Cadetship scheme takes shape


A cadetship scheme is being planned aimed at placing school leavers and the 'not-so-young' onto a professional career path in bus and coach

By David Goeldner | July 16, 2010

As part of a strategy to gain national acceptance of the bus and coach industry as a professional career choice, a cadetship scheme is being designed to attract school leavers and the not-so-young into its ranks.

Instigated by BIC with BusVic as the lead agency, the proposed cadetship scheme will be tied to a diploma in bus and coach logistics and management.

BIC Executive Director Michael Apps says the current transport and logistics diploma is truck and freight centric.

"The bus and coach industry has matured to the point where it’s ready for universal inclusion in the vocational education and training realm," Apps says.

BIC has given the nod to BusVic to act as the lead agency to organise delivery of the scheme and develop course modules that lead to a diploma in bus and coach transport management and logistics.

Apps says Federal funding is potentially available for the new cadetship, and tied to a diploma which would be split into two sections.

The first section covers four in-class theory subjects on accreditation, finance, operations and people management topics, and the second section of four modules is in the workplace, covering the practical side of rostering and route service planning.

BusVic Executive Director Chris Lowe says the objective is to have a system in place so that anyone can enter the bus and coach industry.

He says the cadetship and diploma was aimed at the young and ‘not-so-young’ to provide formal recognition.

"You may have been in something else and wanting to come in to bus and coach late, or you may have been in it for sometime but never had formal recognition from all of that work experience," Lowe says.

"By going through all of these modules, at the end you get a qualification – at the moment there is no formal bus and coach diploma."

Lowe says that although the cadetship is a draft stage, the industry had supported the concept with a resounding ‘yes’.

"This is why BIC has resolved to do it and appointed BusVic to lead this initiative because we are resourced to do so," he says.

Lowe says BIC had put a lot of time and money behind industry attraction initiatives, such as ‘The day in the Life’ DVD to get people considering working in the bus and coach industry.

"The feedback is that while people have been coming to bus and coach we don’t have tools in place to keep them.

"What we are saying is let’s have a formal qualification and a system in place so people can get formal nationally recognised qualifications and then continue to demonstrate self-initiated learning."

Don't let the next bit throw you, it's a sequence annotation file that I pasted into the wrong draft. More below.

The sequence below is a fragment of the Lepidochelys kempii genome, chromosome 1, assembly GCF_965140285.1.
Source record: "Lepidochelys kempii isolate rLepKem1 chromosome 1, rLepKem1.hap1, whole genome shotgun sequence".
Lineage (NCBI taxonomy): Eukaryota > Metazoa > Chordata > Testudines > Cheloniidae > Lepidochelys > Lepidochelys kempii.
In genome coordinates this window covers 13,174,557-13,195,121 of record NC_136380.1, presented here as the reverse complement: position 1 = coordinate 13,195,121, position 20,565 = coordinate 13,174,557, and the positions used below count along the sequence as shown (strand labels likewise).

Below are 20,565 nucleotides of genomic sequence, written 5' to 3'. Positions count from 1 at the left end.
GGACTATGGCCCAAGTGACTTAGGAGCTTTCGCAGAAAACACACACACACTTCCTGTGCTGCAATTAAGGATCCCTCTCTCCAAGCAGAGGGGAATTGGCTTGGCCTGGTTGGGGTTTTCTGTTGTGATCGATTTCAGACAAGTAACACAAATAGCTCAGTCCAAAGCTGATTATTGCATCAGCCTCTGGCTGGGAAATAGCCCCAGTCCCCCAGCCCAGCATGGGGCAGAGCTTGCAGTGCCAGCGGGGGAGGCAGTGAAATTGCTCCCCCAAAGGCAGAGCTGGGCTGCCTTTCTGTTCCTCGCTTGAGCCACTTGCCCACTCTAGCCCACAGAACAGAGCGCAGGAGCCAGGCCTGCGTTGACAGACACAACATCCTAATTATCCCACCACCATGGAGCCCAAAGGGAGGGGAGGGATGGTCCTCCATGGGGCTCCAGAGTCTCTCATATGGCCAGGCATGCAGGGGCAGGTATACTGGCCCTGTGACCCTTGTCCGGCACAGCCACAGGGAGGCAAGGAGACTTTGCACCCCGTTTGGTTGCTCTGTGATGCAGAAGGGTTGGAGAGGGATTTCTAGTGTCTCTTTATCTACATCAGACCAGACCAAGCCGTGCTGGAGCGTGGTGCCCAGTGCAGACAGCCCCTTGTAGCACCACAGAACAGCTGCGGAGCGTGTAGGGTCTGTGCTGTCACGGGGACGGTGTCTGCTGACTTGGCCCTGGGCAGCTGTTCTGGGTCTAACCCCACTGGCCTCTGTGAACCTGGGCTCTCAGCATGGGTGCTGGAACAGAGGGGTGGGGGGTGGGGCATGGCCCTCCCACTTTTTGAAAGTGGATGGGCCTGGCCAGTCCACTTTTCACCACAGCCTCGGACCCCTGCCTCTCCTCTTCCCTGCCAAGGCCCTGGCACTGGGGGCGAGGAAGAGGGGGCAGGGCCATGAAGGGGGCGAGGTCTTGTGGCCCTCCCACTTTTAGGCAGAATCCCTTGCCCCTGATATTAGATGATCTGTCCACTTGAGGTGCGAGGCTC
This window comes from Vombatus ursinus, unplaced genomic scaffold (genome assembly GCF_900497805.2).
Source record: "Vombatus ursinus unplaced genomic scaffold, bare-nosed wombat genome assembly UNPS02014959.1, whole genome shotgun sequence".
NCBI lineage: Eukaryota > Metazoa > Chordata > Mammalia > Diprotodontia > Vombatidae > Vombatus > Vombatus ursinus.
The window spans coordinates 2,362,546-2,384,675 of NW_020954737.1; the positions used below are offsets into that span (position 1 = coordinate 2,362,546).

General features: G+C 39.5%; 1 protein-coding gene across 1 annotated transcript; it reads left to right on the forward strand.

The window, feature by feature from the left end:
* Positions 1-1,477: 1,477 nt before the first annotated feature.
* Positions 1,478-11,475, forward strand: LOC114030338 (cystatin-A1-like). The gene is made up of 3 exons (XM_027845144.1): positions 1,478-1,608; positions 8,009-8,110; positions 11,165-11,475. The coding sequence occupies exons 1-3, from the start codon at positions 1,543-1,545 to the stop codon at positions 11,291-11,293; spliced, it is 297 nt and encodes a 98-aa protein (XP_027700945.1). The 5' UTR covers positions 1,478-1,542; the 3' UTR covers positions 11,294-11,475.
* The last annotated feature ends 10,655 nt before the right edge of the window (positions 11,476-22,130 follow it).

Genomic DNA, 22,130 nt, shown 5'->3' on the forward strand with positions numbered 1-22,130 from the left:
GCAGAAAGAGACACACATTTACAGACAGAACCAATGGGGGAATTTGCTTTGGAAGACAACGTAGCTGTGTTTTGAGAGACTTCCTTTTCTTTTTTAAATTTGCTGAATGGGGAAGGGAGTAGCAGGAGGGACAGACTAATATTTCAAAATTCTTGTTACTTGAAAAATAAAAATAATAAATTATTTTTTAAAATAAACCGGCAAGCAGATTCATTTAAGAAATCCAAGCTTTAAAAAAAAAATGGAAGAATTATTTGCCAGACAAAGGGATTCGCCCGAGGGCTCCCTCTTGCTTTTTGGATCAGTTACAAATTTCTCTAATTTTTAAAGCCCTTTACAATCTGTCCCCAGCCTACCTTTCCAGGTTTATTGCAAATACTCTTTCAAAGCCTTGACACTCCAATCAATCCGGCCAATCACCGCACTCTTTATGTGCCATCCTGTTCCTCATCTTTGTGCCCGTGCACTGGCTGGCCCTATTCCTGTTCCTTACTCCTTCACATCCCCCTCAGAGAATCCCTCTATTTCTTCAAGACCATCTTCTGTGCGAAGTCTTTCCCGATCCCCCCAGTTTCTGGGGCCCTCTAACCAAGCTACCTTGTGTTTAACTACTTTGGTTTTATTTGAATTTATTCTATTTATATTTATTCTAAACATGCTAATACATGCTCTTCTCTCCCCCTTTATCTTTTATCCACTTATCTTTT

Lowe believes there is no point in having a national training system without a formal qualification attached to it.

"And the experts agree that to have a cadetship scheme structured in this manner (with 8 proposed modules) would equate to a diploma qualification."

A long lead time is likely as several steps need to be taken to achieve formal status.

BusVic has engaged Transport Distribution Training Victoria (TDTV) to review the cadetship concept to see if it can be achieved.

"The bottom line is it’s under development and won’t get up without state and territory regulator approval, and we don’t have that yet," Lowe says.

He says the next task is to write all of the material.

"For every module you need to have all of the material written, and that would take time because it is specific to bus and coach," Lowe says.

"You can’t use off-the-shelf products that might be applicable to trucks or freight or some other industry – you have to write modules that are specific to bus and coach."

Lowe anticipates that most modules will be written from scratch due to the uniqueness of the bus and coach industry.

He says that as Bus and Coach is a participative industry, topics not covered by other sector – such as the values associated with engaging in your industry body – would be written into the modules.

"Once the modules are written we need the Federal regulator to endorse it as a recognised formal module, and that takes time."

Lowe says BusVic was confident of receiving letters of support for the concept from each state and territory regulator by September.

If all goes to plan, BIC and BusVic hope to formally launch the cadetship scheme in 2011.

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